We summarize the lessons learned from AI experience over the past twenty years, mainly working with computer-aided detection for breast cancers and lung cancers. The radiology community calls for AI tools that can do more than detection with increasing attention toward higher workflow efficiency and higher productivity of radiologists. Major radiological societies of North America and Europe promulgated the emerging concept of value-based radiology service, an integral part of overall value-based healthcare. The transition to value-based radiology will happen and that higher value will come from the effective use of AI throughout the radiology workflow.

The value-based radiology will need to work with a full range of machine learning tools, including supervised, unsupervised, and reinforcement learning, as well as natural language processing and large language models (e.g., chatbots). The engineering community is rapidly developing many concepts and sophisticated software tools for data orchestration, AI orchestration, and automation orchestration. Current radiology operation has been supported by PACS, a monolithic IT infrastructure of past generations. This system will need to migrate to an intelligence management system to support the new workflow needed for high value radiology. 

Boni, A., York, J. D., Boyette, N., & Im, D. (2023)

Abstract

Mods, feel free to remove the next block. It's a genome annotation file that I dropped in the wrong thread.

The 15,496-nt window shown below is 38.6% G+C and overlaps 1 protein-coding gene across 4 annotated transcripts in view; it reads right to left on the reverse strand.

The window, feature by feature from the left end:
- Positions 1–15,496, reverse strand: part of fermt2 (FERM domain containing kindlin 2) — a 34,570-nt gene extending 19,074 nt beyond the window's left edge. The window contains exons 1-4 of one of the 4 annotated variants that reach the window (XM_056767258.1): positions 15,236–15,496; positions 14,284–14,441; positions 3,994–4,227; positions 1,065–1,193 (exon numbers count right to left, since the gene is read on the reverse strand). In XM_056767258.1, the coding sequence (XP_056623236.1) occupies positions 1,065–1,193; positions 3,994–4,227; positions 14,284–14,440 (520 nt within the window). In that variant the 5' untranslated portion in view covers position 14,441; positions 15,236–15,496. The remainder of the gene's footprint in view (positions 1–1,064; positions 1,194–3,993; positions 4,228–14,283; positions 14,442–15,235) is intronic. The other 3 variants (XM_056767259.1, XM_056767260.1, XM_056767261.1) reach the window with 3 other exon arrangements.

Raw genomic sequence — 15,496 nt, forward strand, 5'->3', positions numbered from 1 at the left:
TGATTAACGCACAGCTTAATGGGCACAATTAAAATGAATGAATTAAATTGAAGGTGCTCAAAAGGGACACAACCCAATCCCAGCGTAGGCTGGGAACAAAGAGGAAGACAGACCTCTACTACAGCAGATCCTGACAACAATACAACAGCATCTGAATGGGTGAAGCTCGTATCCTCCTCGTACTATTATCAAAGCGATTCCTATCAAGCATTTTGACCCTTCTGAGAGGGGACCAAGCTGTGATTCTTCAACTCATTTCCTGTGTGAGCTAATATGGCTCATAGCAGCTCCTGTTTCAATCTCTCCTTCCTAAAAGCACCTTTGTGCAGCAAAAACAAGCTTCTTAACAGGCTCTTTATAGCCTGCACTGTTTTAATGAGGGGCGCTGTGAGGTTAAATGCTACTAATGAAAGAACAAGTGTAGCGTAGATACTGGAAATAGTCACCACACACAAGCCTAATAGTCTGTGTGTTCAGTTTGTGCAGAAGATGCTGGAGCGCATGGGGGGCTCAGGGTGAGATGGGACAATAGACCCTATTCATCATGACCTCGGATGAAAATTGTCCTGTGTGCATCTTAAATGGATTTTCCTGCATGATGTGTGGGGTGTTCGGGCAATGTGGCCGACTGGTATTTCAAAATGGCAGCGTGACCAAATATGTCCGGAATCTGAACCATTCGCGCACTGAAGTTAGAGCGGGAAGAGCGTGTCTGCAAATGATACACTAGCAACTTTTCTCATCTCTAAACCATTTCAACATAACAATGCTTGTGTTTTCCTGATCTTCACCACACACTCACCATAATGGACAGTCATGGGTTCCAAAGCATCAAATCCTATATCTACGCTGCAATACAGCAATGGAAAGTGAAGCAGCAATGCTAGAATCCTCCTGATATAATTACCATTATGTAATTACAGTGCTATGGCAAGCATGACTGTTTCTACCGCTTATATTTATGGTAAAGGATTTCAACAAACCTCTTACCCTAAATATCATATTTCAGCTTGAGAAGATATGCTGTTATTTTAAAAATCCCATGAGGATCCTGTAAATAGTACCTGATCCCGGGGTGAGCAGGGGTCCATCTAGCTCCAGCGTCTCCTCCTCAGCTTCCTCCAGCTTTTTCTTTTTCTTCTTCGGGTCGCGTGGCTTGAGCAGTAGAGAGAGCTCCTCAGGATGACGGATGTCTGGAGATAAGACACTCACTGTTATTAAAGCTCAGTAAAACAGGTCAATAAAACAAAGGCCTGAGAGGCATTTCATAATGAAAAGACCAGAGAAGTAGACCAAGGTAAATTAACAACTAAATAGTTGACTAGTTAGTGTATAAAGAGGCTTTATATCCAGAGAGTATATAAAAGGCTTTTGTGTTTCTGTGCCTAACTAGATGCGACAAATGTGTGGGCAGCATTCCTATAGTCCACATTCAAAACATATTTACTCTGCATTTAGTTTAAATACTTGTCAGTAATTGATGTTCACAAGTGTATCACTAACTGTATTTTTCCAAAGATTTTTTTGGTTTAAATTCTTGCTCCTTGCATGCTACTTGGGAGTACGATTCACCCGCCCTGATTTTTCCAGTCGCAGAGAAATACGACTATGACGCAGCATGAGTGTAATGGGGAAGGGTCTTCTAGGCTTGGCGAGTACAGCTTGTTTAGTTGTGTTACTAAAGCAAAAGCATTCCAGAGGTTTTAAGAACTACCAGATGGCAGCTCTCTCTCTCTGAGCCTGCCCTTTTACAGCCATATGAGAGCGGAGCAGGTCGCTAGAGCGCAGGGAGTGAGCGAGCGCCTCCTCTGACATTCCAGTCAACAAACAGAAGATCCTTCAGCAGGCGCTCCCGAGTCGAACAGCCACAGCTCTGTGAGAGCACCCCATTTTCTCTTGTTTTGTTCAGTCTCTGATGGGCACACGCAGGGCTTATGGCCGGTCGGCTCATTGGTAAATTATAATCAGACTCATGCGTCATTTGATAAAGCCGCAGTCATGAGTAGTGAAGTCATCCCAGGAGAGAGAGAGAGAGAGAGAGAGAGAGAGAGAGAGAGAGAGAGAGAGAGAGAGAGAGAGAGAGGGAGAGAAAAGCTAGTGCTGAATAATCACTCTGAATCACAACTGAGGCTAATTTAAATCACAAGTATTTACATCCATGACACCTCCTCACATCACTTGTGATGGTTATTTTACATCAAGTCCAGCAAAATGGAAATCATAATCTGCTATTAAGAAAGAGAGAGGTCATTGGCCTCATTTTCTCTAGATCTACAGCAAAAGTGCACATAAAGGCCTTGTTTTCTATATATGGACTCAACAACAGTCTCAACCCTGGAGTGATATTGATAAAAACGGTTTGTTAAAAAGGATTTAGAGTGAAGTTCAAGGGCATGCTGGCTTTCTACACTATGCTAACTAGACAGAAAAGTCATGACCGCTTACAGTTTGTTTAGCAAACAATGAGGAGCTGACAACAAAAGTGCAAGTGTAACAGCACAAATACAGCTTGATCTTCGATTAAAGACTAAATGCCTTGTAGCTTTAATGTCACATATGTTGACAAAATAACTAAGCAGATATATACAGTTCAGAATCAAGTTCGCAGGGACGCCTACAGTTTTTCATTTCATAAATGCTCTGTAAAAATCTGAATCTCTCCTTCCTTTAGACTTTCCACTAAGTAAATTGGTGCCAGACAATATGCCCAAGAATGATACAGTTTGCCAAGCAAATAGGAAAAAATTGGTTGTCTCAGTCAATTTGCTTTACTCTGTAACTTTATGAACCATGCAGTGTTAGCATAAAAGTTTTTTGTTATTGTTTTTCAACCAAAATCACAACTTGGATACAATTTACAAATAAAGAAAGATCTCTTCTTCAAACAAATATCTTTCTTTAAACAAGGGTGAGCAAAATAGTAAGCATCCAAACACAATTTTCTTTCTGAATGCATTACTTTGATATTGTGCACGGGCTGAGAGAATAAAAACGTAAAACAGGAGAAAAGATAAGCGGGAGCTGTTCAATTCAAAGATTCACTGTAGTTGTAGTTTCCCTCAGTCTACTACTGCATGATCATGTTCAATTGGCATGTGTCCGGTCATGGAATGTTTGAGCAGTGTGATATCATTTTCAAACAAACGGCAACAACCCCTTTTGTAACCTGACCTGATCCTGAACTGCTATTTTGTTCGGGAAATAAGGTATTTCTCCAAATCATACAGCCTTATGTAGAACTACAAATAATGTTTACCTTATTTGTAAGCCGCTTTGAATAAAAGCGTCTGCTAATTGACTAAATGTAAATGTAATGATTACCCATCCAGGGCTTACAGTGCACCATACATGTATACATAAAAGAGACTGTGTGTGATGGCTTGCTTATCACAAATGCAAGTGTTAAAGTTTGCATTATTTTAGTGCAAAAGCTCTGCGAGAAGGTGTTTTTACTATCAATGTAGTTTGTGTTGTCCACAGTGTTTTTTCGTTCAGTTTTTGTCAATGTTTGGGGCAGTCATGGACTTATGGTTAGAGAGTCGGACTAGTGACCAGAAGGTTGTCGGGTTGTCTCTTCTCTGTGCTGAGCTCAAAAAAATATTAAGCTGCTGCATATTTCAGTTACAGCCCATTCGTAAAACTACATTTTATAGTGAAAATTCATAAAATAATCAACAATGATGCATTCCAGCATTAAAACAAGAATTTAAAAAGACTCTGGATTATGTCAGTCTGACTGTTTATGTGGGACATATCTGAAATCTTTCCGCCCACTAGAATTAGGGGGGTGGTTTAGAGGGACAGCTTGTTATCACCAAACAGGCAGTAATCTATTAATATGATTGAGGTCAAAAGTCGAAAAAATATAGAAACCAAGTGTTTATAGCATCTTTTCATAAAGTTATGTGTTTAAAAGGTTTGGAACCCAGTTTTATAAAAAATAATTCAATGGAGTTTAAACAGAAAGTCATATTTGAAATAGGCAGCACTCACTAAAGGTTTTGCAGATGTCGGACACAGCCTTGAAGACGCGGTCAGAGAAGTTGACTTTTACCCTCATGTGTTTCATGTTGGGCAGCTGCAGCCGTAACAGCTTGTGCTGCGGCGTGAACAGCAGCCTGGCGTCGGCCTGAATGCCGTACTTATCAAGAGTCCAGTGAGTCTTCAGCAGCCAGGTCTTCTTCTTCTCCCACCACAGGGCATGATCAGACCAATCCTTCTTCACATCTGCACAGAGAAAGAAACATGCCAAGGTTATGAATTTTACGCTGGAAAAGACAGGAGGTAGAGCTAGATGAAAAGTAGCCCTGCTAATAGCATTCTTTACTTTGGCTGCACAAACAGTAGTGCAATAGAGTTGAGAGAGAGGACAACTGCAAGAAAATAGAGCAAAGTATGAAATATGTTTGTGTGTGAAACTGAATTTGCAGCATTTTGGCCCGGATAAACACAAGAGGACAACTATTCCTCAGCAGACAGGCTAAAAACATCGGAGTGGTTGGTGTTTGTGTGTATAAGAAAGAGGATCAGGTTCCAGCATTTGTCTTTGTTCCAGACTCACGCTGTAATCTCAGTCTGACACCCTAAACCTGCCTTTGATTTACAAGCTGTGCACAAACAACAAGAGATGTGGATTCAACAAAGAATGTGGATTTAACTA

This update on life science innovation extends Boni’s 2018 works1,2 to include industry stakeholder expert opinion. This paper’s focus is to address three research questions relevant to innovation within the biopharmaceutical industry concerning 1) its current state, 2) challenges, opportunities, and frameworks, and 3) existing examples in the extant literature and practice relevant to progress and challenges. It utilizes mixed methods involving a 1) narrative review to establish a current understanding of the extant literature and frameworks and 2) qualitative interviews to coalesce themes around the core research questions. The first section summarizes current industry challenges, successes, and best practices that support sustained and disruptive innovation in the biopharma industry. It charts a brief overview of proven models for innovation, entrepreneurial thinking, and for development of open innovation as applied to this complex, challenging, continuously evolving industry. This initial discussion advocates the pursuit of commercialization that 1) incorporates a phased, interdisciplinary, collaborative approach and 2) blends the principles of business, science, and technology through diverse, collaborative teams, networks, and alliances. The paper transitions to a second section. This effort builds on these concepts and provides insights and alternative perspectives from a cohort of leading experts within the biomedical investment, development, and commercialization space. It also illustrates and leverages collective intelligence through interdisciplinary perspectives across the life science landscape and reinforces trends for pursuing innovation.